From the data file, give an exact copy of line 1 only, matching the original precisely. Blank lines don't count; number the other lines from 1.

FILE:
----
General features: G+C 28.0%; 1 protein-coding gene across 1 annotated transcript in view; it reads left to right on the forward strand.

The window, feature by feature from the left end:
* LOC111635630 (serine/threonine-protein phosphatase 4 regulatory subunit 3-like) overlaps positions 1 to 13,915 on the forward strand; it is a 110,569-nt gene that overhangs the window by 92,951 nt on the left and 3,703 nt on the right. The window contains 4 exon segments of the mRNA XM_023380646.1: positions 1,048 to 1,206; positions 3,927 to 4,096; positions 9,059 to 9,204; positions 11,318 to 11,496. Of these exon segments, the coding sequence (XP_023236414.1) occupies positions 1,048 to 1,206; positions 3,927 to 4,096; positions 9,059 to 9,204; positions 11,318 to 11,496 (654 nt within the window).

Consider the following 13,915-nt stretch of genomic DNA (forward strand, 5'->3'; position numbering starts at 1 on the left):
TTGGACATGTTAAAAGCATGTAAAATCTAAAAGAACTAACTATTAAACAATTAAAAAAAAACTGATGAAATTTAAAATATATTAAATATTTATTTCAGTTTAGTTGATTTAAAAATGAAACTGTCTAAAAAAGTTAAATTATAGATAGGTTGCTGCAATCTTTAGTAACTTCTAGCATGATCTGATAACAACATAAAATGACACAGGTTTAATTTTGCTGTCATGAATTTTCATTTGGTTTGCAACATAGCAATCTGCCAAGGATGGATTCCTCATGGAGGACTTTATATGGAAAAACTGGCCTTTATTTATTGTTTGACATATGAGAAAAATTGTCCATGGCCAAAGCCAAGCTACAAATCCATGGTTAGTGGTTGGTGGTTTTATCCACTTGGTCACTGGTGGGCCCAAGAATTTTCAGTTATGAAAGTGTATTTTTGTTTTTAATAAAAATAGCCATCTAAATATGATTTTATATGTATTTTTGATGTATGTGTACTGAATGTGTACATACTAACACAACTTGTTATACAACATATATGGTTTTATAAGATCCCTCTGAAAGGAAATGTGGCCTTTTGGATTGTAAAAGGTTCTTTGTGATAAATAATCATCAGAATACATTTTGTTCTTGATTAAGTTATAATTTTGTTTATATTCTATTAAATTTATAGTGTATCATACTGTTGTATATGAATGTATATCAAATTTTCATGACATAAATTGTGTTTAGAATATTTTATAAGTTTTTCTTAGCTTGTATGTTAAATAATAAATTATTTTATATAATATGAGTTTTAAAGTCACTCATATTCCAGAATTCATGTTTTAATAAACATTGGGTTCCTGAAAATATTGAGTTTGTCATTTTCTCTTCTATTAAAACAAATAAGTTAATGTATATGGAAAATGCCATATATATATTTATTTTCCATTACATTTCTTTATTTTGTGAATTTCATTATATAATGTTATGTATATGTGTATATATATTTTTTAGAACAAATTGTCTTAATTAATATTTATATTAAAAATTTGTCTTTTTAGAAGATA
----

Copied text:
General features: G+C 28.0%; 1 protein-coding gene across 1 annotated transcript in view; it reads left to right on the forward strand.